When overriding all properties of the attribute must be specified - there is no “merging” of the parent’s specification and the overriding child’s.

The rules are:

  • The given type must be the same or a narrower type than the type specified for the parent attribute. For example if parent specifies attribute as Integer, and override can narrow that to Integer[0, 100] since all values for the child are also valid for the parent.
  • It is allowed to override a non constant attribute (implied required or optional, derived, derived_or_given) with a constant.
  • It is not allowed to override a constant as that would break the contract.
  • It is not allowed to override an attribute that is specified with final => true.

There is a little more to this as attributes and object functions (a.k.a methods) are in the same name space and certain forms of overriding functions with attributes and vice versa are possible, but the rules above apply also in those circumstances.

Using ‘final’

As noted in the section about ‘override’, specifying final => true will remove the possibility to override that attribute. This feature should be used sparingly as it makes it more difficult to reuse types, but it may be warranted for things related to assertions or security - for example you would not want a child type to be able to “lie”.

Matching on Type

With inheritance matching naturally matches on the type and all of the parent types. For example, using Car and Vehicle example:

$a_car = Car(
  reg_nbr => 'ABC 123',
  manufacturer => 'Lamborghini'
notice $a_car =~ Car     # notices true
notice $a_car =~ Vehicle # notices true
notice $a_car =~ Object  # notices true

It is currently not possible to match on individual traits/interface - for example this returns false:

notice $a_car =~ Object['attributes' => { 'reg_nbr' => String }]

This does not match even if the value $a_car is a Car and it has an attribute named reg_nbr since it is only matching on the type itself and the object specification used to match creates another (anonymous) subtype of Object.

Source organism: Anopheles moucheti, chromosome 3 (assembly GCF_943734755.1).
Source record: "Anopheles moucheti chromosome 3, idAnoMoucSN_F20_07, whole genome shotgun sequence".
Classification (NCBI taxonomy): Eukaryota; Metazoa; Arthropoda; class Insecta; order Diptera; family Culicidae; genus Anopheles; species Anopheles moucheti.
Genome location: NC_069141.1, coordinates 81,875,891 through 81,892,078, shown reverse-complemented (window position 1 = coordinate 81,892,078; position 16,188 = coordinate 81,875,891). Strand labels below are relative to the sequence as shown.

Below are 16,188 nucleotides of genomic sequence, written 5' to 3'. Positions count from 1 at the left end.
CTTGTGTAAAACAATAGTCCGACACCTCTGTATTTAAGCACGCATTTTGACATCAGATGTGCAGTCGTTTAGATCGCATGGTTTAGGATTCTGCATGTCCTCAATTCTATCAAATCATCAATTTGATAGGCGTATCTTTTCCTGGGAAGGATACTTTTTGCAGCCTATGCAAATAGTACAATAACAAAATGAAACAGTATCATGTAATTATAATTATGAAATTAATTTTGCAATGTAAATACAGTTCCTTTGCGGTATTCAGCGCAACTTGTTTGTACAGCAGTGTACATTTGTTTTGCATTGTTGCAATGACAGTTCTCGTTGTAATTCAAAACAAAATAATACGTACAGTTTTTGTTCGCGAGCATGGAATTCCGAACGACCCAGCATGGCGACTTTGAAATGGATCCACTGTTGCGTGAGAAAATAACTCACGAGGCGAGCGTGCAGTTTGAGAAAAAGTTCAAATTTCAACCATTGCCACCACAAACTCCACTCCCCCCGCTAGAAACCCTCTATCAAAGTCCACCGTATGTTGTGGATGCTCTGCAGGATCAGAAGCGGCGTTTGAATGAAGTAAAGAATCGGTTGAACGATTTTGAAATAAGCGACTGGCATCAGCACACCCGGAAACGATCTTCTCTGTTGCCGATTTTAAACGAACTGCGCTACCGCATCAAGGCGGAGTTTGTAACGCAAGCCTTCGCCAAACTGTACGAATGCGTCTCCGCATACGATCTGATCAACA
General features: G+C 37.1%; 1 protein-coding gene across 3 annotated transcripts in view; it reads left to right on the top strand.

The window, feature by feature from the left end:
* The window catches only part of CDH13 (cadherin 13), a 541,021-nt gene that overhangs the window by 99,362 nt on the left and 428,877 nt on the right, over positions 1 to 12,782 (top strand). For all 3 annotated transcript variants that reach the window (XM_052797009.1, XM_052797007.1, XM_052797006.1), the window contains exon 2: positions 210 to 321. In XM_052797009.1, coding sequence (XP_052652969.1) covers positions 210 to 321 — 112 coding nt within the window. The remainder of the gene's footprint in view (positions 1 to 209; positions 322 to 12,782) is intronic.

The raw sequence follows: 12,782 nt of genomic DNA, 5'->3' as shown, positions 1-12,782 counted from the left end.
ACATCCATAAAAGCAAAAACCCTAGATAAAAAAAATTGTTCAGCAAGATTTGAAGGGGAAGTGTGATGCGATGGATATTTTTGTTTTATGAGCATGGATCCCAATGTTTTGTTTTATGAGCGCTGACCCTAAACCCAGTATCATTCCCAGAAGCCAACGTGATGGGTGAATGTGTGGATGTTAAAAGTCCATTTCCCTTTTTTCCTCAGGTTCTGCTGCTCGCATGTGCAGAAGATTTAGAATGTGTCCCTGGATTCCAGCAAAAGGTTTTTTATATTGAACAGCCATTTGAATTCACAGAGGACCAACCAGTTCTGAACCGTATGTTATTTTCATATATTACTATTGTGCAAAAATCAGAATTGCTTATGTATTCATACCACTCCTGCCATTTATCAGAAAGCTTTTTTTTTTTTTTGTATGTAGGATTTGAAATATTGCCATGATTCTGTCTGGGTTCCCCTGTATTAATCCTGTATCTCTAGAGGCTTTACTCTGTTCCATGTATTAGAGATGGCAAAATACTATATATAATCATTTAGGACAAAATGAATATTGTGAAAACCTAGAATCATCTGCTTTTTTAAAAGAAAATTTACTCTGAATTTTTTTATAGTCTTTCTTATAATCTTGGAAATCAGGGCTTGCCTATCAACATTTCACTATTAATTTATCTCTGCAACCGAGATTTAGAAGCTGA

In the Ruby API it is possible to get the type information (i.e. there is “reflection”), but that is not yet available in the Puppet Language without having to jump through hoops.

Why use Objects

You probably wonder when you should be using objects instead of just plain-old-hashes, they are after all quite similar, especially if you typed the hash as a Struct and gave it an alias.

type MyThing = Struct[ 'reg_nbr' => String, 'manufacturer' => String]

That is pretty much the same as the Car data type we defined earlier. Here is what the differences are:

  • The struct value needs to be type checked every time it is given to a function as the underlying value is just a Hash - it does not know if it matches any particular structs at all.
  • In contrast, an Object is “type checked” when it is created and therefore it is enough to to just check if something is a Car as that implies that the data types for all of its attributes have been checked and found to be ok.
  • There is no inheritance among Hash/Struct - if you want something like Car and Vehicle you have to repeat all of the “parent” struct definitions in a “child” struct. This become a chore and maintenance nightmare if there are many different data types with many common traits. (Some technologies that you may want to manage with Puppet has very rich configuration data for example).
  • Objects support polymorphic behavior - i.e. you can define methods / functions that operate on objects such that different types of objects have different behavior. While you can write functions that operate on structs of certain subtypes of Struct, you cannot select which one to call based on the kind of struct without having prior knowledge of all such structs and having them in a large case expression (or a bunch of if-then-else). More about this in a later blog post.


This blog post introduced the concept of inheritance between Object based data types in Puppet’s type system (Pcore). Puppet uses a classic Object Oriented single inheritance scheme.